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The destruction of Serbian religious art and its historical and national heritage has virtually never ceased since 1941. During the Second World War, in addition to more than a million Serbian lives, over 400 Serbian Orthodox churches were destroyed. In the Diocese of Gornji Karlovac alone, out of 203 churches and chapels, 116 were destroyed and 39 heavily damaged during World War II. In the Diocese of Slavonia, 54 churches were destroyed and 21 seriously damaged. On the territory of the Diocese of Banja Luka, 64 churches were casualties, 21 damaged. Three monasteries were heavily damaged and one completely destroyed. One chapel and 38 parish homes were destroyed, 12 parish homes damaged. In the same Diocese, 98 monasteries and parish libraries perished forever, as well as 94 archives. One half of all the Serbian churches destroyed during the Second World War were located on the territory of these three Dioceses.
After the War, the Communist regime, supported by latent nationalist forces, made the restoration and protection of Serbian churches and monasteries impossible, in some cases even explicitly forbidding it. In the former Republic of Croatia, institutions for the protection of historical monuments: the Regional Institute of Osijek and the Republic’s Institute of Croatia, deliberately neglected the Serbian religious and historic heritage. An example is how the Regional Institute of Osijek behaved regarding the restoration and protection of Orahovica Monastery, one of the most significant monuments of the Serbian people in Old Slavonia (Podravina). The present Monastery church was built in 1592, and decorated with frescoes in 1594. During the Second World War, the Monastery treasury was looted and carried away to Zagreb (it was only in 1985 that the surviving portion of the treasury was given back to the Diocese of Slavonia); the Monastery residences were burnt down on 19 August, 1942, at the orders of Janez Grga and Karlo Mrazovic Gaspar, Commander and Party Commissar of the Third Operational Zone of the National Liberation Army and Partisan Units in Croatia, respectively. After the War, Croatia’s institutions for the protection of monuments (after many promises) did nothing to protect and restore this religious and cultural center of the Serbians in Croatia.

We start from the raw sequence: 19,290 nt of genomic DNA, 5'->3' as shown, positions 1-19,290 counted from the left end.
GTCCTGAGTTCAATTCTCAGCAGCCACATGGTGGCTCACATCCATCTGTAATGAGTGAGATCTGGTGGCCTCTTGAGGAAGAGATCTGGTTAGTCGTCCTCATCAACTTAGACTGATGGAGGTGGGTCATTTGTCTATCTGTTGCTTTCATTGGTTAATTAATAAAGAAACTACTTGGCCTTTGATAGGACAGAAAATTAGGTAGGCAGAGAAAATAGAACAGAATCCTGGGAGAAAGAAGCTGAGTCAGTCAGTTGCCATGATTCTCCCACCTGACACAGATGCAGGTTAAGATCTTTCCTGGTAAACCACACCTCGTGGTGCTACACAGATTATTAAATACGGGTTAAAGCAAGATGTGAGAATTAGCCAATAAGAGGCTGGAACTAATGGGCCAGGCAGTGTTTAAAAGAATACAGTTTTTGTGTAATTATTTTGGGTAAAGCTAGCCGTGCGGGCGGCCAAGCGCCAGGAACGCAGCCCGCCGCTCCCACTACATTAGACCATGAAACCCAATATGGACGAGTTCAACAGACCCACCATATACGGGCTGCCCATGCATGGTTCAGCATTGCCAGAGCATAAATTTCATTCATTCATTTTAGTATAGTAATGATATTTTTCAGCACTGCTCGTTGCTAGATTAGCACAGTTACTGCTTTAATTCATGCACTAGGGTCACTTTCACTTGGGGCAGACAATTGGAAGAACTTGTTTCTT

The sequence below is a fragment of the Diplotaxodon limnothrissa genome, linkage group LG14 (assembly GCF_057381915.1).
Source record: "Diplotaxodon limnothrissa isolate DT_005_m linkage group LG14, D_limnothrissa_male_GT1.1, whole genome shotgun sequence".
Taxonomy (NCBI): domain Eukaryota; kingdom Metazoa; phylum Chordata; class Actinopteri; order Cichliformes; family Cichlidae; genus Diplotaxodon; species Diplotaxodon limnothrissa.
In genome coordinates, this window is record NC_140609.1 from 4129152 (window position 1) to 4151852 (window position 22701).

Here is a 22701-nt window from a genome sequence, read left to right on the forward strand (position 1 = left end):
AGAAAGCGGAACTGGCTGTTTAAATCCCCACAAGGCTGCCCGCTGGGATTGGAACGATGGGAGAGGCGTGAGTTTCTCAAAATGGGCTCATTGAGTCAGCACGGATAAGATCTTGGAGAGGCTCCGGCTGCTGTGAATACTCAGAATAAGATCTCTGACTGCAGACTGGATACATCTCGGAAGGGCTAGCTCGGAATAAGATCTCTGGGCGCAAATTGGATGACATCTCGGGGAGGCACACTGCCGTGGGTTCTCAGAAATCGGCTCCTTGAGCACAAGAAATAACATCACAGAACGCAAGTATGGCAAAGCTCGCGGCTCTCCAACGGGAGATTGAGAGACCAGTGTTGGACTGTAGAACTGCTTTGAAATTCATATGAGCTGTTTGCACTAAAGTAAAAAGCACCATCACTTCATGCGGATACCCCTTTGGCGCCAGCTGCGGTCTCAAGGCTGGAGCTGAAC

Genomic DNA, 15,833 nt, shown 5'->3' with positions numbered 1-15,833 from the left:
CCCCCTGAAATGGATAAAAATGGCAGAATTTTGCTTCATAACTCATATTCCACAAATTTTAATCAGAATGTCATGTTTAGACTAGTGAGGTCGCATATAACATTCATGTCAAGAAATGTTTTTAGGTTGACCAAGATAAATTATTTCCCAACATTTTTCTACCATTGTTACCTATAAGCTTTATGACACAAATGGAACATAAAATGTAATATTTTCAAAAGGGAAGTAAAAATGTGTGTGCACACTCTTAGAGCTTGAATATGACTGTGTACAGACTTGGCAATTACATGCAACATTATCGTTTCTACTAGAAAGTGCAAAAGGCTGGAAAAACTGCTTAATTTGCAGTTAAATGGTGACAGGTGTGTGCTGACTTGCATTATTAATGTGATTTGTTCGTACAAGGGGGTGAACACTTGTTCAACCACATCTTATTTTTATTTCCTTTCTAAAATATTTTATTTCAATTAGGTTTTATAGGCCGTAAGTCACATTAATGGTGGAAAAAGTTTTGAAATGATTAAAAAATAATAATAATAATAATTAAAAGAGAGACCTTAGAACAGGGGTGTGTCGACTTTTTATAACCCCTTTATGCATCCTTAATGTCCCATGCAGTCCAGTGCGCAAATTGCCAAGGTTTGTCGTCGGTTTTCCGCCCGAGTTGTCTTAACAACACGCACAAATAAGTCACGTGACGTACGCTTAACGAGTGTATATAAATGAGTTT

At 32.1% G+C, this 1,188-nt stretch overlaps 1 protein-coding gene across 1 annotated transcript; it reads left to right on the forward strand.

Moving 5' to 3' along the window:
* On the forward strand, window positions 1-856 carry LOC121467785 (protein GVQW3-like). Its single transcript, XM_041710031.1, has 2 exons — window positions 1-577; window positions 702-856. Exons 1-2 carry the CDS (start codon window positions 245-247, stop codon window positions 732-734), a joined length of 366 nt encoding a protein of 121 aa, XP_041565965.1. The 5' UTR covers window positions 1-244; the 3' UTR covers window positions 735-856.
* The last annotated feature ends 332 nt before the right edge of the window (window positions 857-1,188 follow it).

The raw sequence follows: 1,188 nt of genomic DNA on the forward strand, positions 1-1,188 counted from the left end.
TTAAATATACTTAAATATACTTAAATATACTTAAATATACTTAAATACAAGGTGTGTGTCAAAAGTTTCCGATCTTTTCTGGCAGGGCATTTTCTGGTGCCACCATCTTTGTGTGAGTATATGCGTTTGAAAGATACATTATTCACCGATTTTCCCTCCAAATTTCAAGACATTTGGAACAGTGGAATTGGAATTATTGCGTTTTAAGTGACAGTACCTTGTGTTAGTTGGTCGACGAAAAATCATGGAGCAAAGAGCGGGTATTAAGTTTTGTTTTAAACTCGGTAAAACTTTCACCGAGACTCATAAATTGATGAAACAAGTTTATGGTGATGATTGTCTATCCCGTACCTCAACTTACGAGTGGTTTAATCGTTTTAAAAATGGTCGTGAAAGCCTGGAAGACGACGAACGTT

This state of affairs eventually led to a much worse situation, more dangerous, more inhuman; i. e., a state of total spiritual genocide. This most recent war (1991–1995) has taken what was most valuable; beside innocent lives, it has destroyed shrines, cultural, artistic and material goods. The war, forced upon the Serbian people, has brought the Serbian Orthodox Church and its faithful in that area to the verge of annihilation.